Cranky on the Web (February 13 – 17)

Government Regulation, Hawaiian

“Cranky Flier” Explores Decline in Small City Airline Service – Part 2 of 2ExpertFlyer Hot Topics
In part two of this series, I look at the government programs to help keep small service, primarily Essential Air Service. The conclusion? These aren’t going to cut it – and in fact, can do damage.

Don’t be Fooled by Hawaiian Air’s “Stellar” On-Time PerformanceConde Nast Daily Traveler
Hawaiian consistently finishes at or near the top of the on time charts, but this is really a tale of two airlines. The overwater operation isn’t so great.

In the Trenches: Working From Home with a ChildIntuit Small Business Blog
Turns out that working from home with a child is a challenge. Who knew? Hah.

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10 comments on “Cranky on the Web (February 13 – 17)

  1. Hey Brett,

    Are you not writing for CNN anymore? Haven’t seen any updates in a couple of weeks. If not, why did that column get bagged so fast?

    1. I’m still writing for CNN. A couple months ago it went down from weekly to a couple times monthly because they wanted to expand beyond air travel and have others write about hotel, etc. We started to ramp back up again this month, but they’re down an editor and that’s caused delays. I had a column that was supposed to go live this week but it didn’t get edited in time – should be up Monday.

  2. Brett –

    Is there anyway on the Hawaiian on-time issues if there is a difference on the A330 versus B767 routes? I know that one of your past articles (or comments by someone) focused on the relative age of the 767s. Just wondering if the A330s were showing a similar delay percentage; thereby pointing to non-aircraft issues with Hawaiian’s mainland/international operations.

    1. It did look like the A330 markets of LA and Vegas performed better, so maybe Hawaiian will get its act together once the 767s are gone. But that could just be coincidence.

      1. Does this mean that 737’s will have even better on-time performance on LAX-HNL because they don’t need as much separation in the airspace so will get quicker clearance to land?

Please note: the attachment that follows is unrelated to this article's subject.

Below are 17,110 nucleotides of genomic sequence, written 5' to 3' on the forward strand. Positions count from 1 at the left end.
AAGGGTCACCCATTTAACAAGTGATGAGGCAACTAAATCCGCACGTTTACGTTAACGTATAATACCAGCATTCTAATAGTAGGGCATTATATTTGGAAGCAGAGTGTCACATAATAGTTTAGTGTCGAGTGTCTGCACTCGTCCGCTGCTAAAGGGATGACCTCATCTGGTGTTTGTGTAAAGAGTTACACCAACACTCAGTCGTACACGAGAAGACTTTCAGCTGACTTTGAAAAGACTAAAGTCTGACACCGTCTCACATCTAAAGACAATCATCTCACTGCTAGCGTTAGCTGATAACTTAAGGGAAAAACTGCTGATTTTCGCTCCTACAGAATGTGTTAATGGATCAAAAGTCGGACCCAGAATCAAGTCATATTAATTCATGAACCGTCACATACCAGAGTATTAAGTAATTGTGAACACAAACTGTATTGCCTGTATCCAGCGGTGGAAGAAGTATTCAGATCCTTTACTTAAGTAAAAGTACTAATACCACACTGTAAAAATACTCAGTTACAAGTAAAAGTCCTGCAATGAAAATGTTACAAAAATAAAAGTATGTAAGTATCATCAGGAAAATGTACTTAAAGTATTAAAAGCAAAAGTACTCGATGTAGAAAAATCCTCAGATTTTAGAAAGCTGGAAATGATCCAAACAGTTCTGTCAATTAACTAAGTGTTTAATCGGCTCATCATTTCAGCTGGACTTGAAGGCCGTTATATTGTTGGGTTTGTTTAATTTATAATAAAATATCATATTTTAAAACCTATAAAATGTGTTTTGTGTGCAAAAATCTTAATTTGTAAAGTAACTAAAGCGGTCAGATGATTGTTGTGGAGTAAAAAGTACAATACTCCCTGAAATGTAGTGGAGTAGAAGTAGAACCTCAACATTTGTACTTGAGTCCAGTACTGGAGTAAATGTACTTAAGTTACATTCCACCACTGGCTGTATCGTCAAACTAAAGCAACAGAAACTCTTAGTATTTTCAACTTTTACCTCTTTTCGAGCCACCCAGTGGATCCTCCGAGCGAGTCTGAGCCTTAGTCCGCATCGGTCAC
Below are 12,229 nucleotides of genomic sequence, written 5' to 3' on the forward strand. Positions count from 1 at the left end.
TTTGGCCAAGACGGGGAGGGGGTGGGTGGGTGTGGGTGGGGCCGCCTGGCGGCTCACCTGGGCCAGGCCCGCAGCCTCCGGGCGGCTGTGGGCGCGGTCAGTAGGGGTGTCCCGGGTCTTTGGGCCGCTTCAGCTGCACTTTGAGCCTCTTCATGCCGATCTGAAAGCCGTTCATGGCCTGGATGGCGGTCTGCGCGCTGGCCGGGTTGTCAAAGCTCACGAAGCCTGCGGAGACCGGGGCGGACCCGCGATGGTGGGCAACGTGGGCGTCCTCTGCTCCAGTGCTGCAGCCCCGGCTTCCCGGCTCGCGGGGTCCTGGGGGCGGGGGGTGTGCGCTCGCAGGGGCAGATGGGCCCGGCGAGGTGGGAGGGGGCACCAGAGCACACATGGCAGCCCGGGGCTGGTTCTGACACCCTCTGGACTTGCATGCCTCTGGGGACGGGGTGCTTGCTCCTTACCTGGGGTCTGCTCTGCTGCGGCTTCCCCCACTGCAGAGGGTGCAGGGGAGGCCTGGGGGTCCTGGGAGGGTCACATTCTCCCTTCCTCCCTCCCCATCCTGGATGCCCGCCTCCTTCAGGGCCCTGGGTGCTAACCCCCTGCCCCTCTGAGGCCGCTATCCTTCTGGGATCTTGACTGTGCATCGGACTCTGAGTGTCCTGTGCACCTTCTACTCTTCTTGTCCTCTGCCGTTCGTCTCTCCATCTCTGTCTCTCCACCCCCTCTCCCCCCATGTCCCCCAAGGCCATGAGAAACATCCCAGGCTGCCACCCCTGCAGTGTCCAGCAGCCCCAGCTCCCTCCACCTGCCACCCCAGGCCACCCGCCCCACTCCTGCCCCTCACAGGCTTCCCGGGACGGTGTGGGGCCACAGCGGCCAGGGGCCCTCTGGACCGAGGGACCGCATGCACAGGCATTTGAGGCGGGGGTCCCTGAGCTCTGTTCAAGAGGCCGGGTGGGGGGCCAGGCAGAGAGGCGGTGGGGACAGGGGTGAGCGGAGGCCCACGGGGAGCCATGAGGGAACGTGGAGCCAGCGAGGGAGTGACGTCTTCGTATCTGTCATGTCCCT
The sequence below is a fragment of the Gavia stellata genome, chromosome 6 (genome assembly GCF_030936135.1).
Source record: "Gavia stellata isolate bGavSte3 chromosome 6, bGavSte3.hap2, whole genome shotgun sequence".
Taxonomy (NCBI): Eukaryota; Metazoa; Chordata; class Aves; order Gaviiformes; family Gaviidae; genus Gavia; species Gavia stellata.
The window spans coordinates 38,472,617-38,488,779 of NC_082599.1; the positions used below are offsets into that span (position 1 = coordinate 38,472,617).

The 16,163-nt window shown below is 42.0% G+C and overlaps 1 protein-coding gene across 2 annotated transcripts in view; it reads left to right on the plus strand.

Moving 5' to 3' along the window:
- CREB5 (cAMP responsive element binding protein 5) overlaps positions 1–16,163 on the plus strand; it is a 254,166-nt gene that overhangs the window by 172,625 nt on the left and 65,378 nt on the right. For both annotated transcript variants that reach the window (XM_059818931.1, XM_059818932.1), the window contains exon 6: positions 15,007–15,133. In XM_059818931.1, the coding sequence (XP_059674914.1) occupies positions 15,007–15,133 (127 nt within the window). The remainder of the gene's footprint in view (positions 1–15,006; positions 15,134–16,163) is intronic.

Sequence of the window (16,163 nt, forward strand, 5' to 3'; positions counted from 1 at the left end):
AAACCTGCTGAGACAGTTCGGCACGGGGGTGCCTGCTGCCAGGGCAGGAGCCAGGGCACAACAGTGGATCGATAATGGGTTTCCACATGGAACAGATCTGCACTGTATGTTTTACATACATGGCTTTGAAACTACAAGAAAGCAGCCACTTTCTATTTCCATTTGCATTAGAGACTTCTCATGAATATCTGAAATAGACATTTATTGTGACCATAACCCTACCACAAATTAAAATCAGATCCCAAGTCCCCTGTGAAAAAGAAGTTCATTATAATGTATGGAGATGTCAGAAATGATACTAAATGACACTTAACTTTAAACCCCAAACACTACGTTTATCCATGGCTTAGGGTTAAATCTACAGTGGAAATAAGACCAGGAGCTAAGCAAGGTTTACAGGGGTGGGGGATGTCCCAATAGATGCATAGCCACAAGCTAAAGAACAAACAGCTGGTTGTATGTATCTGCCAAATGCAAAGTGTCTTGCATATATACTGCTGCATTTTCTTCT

@David My guess is that US gets hit the hardest on on-time ratings due to its longtime concentration in the Northeast and relatively small ASM’s compared to the Big 3.

        1. I think that the lower delays are more due to fewer maintenance issues rather than airspace separation. 737s are also a little slower than widebodies which would offset that (in theory).

        2. I don’t see why airspace separation has anything to do with it. There are no airspace issues on this route – it’s simply an issue of Hawaiian not getting its airplanes moving on time.

  3. I’ve never thought Hawaiian being at the top of the on time list was anything to care about for the reasons you give. They are not a ‘real’ airline flying in all kinds of weather or congested air space. Maybe they need to group airlines by the number of flights for on time stats, that seems more logical.

    Compare UA/CO/AA/DL/US together and so on, that would give a better picture of who really does better.

    1. I don’t know the exact breakdown, but looking at today, here is how Honolulu departures (where most of them are) break down. There are 80 interisland departures operated 717s. There are 17 overwater flights operated by 767s (11) and A330s (6).

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